In the third part of the book, the author shows how the liberal arts might be employed in an Evangelical classroom today. Here Korcok explains that contemporary liberal education uses a different definition of the word “liberal.” Traditionally, the word referred to “the activities of those who were free by virtue of having leisure.” The definition often used today “connotes being open-minded and free from prejudice” (255). This is what the difference between contemporary liberal education and Lutheran pedagogy boils down to: While much of contemporary liberal education is driven by “the quest for autonomy and the freedom from indoctrination” (256), classical Lutheran education aims to indoctrinate in the positive sense of the word, teaching God’s Word, Law and Gospel. “True ‘autonomy’ is rooted in the spiritual liberation that comes through the proper application of Law and Gospel” (264). In the end, however, the connection to the ancient trivium remains strong: “Vocation, especially in a global context, demands that laity also possess enough grammar to speak correctly, enough logic to think cogently, and enough rhetoric to speak persuasively” (273). Korcok summarizes by writing, “As long as the school retains the essential characteristics of Evangelical pedagogy—building the curriculum with one eye on the liberal arts and another eye on the Evangelical principles of Baptism, vocation, and catechesis—it can proudly and rightfully call itself a classical Lutheran school” (269).
Like me, many readers of this review may have had the benefit of being educated in a classical Lutheran school without realizing it. I never thought about the origins of this type of education or to the theory and theology behind it. The author does an excellent job of explaining the history of the liberal arts education and its adaptation by Evangelicals in Germany and by the Saxon immigrants to this country. (Much of what he says about the origins of liberal arts education as practiced in the LCMS is true also of the WELS.) For those who are trying to answer the question, “Why should our church establish a school?” or “How is a Lutheran school different from public schools and other private schools?” this book should be required reading.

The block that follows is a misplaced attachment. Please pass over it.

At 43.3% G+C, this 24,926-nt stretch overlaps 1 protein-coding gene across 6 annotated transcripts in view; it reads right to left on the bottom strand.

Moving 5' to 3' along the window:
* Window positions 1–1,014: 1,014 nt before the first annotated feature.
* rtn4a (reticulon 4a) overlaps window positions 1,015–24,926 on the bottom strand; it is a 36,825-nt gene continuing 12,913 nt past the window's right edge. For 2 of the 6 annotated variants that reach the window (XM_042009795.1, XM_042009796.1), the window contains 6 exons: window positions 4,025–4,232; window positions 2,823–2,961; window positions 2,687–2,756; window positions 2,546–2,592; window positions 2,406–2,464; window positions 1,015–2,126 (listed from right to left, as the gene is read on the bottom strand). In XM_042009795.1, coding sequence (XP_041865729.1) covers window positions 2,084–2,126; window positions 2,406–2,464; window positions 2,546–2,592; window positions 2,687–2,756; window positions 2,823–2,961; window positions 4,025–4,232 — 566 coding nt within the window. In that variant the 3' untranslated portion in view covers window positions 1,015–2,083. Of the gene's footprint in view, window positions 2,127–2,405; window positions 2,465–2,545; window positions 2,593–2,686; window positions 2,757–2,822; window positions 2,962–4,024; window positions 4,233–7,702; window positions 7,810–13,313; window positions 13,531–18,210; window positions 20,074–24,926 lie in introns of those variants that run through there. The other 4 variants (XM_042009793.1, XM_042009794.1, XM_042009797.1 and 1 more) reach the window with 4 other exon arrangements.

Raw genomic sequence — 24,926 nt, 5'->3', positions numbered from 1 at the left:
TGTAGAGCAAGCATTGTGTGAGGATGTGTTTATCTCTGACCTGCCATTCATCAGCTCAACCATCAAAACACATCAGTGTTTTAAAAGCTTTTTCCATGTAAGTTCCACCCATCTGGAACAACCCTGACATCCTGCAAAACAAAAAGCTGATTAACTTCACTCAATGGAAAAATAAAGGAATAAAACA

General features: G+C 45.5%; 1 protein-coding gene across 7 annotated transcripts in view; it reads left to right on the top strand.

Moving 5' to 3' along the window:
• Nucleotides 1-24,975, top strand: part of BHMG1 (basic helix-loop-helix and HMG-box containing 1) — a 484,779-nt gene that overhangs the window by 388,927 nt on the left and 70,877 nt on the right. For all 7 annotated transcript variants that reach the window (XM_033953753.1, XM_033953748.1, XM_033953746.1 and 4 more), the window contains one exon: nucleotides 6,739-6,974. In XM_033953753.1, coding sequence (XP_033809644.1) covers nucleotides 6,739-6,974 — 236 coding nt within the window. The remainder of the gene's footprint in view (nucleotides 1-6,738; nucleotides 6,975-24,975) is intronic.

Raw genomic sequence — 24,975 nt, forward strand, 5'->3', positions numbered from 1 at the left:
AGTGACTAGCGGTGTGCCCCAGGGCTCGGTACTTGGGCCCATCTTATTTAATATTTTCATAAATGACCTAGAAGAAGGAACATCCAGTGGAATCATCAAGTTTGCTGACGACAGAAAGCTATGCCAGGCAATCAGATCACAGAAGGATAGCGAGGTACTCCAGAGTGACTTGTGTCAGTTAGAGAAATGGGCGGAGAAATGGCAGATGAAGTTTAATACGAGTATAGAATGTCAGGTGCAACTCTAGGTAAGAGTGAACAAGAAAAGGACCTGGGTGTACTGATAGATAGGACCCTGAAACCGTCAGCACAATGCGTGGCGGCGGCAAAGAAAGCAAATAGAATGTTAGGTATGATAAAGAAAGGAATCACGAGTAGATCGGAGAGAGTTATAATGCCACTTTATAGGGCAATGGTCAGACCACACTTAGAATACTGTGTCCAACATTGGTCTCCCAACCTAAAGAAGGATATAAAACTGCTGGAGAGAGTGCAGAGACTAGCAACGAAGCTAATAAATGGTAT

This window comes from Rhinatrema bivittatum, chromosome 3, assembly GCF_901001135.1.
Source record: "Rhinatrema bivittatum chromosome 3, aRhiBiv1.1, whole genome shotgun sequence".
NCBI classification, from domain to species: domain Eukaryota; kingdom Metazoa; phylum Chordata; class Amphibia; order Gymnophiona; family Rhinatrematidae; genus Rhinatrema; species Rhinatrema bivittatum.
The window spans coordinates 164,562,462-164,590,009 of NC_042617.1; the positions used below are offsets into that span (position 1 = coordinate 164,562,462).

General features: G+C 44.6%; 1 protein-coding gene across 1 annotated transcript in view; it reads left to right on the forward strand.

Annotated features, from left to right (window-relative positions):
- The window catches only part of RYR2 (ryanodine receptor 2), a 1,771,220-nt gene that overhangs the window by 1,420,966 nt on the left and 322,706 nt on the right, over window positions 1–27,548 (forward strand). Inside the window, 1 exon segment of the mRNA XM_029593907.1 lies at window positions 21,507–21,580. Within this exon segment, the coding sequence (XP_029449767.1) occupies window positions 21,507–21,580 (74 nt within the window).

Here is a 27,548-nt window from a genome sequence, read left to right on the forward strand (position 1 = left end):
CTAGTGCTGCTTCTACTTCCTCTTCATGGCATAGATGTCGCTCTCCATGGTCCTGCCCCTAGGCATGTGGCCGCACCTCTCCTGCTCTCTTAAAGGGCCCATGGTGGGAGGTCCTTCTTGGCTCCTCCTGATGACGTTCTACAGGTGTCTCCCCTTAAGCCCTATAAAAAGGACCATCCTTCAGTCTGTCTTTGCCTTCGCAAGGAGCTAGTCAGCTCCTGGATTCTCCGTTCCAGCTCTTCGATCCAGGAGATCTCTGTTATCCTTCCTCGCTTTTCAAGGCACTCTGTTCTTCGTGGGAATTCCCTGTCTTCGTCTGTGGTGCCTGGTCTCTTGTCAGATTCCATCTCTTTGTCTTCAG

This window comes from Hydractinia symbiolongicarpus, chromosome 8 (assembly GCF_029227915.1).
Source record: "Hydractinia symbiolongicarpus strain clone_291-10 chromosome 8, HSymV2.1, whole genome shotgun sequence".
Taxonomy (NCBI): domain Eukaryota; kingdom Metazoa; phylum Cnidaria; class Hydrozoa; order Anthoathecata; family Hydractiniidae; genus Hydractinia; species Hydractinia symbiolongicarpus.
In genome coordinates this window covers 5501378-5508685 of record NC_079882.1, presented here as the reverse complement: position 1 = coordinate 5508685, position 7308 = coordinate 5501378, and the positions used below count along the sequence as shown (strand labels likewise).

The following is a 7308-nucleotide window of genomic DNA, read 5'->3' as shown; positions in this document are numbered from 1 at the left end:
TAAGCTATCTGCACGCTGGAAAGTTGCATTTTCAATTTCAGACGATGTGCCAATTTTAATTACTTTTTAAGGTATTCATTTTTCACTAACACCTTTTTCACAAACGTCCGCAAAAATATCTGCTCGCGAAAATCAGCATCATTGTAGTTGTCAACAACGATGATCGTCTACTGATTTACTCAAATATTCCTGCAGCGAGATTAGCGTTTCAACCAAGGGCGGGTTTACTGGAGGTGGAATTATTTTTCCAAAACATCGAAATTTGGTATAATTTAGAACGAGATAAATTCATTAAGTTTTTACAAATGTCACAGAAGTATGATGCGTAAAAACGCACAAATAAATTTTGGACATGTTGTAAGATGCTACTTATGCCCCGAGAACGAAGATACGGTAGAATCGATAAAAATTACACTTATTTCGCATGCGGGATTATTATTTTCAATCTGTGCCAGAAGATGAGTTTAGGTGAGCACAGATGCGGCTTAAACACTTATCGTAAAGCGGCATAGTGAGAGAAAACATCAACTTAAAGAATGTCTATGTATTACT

A bonus for the readers of this book, even those who aren’t planning to start a school and aren’t serving a parish with a school, is the thought-provoking comments about Luther’s intention for how his Small Catechism would be used. He writes, “Often…the Small Catechism is treated simply as a didactic tool whose only function was to impart theological knowledge, ignoring or at least downplaying its use as a prayer book” (57). Later he adds, “When Luther spoke of the catechism, he generally referred to the primary texts of the Decalogue, the Creed, and the Lord’s Prayer. The explanations that he provided in the Small Catechism were designed primarily to give the Christian a better understanding of the primary texts in order to have a fuller devotional life” (210). And what Lutheran pastor or teacher hasn’t had to contend with catechism students (and parents!) who fail to see the value of memorizing the Six Chief Parts? It’s encouraging to hear how vital the fathers, like Augustine (30) and Luther (87), considered memorization to be.
Reading this book is time well spent as it permits the reader, who may be involved daily in the countless details of operating a Lutheran school, to step back and reflect on the big picture: Why do we exist? And what makes us different from other schools?
Thomas Korcok serves as a senior lecturer in the Department of Religious Studies at Niagara University in Niagara Falls, NY. He has studied educational models and theology in the United States, Canada, Scotland, and Holland. Dr. Korcok has also taught Catechetics at Concordia Lutheran Theological Seminary in St. Catherines, Ontario, Canada. While serving as pastor of Grace Ev. Lutheran Church in Pembroke, Ontario, Canada, he developed an elementary school that was based on the principles outlined in this book.